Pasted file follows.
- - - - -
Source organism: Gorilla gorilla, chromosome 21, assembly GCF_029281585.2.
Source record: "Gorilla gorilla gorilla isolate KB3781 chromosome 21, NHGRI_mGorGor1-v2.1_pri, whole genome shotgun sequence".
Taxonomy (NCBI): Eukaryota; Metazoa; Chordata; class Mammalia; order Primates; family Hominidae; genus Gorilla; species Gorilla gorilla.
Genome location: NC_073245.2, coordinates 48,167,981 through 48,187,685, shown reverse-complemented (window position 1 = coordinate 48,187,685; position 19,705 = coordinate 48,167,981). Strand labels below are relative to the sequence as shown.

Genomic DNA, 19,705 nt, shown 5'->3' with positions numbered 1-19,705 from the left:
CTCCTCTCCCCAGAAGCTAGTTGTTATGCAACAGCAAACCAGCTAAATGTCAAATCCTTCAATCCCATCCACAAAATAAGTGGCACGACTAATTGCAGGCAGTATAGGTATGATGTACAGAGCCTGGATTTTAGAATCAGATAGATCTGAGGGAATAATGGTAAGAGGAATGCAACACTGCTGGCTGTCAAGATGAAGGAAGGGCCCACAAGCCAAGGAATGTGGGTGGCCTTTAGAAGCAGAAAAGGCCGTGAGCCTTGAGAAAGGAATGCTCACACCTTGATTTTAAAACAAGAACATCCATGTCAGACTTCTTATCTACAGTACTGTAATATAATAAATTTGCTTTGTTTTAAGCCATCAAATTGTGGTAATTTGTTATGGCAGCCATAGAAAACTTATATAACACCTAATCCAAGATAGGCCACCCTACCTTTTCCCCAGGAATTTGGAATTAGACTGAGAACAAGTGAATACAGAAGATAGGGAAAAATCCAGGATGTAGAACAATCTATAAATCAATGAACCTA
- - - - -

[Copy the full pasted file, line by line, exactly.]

Source organism: Gorilla gorilla, chromosome 21, assembly GCF_029281585.2.
Source record: "Gorilla gorilla gorilla isolate KB3781 chromosome 21, NHGRI_mGorGor1-v2.1_pri, whole genome shotgun sequence".
Taxonomy (NCBI): Eukaryota; Metazoa; Chordata; class Mammalia; order Primates; family Hominidae; genus Gorilla; species Gorilla gorilla.
Genome location: NC_073245.2, coordinates 48,167,981 through 48,187,685, shown reverse-complemented (window position 1 = coordinate 48,187,685; position 19,705 = coordinate 48,167,981). Strand labels below are relative to the sequence as shown.

Genomic DNA, 19,705 nt, shown 5'->3' with positions numbered 1-19,705 from the left:
CTCCTCTCCCCAGAAGCTAGTTGTTATGCAACAGCAAACCAGCTAAATGTCAAATCCTTCAATCCCATCCACAAAATAAGTGGCACGACTAATTGCAGGCAGTATAGGTATGATGTACAGAGCCTGGATTTTAGAATCAGATAGATCTGAGGGAATAATGGTAAGAGGAATGCAACACTGCTGGCTGTCAAGATGAAGGAAGGGCCCACAAGCCAAGGAATGTGGGTGGCCTTTAGAAGCAGAAAAGGCCGTGAGCCTTGAGAAAGGAATGCTCACACCTTGATTTTAAAACAAGAACATCCATGTCAGACTTCTTATCTACAGTACTGTAATATAATAAATTTGCTTTGTTTTAAGCCATCAAATTGTGGTAATTTGTTATGGCAGCCATAGAAAACTTATATAACACCTAATCCAAGATAGGCCACCCTACCTTTTCCCCAGGAATTTGGAATTAGACTGAGAACAAGTGAATACAGAAGATAGGGAAAAATCCAGGATGTAGAACAATCTATAAATCAATGAACCTA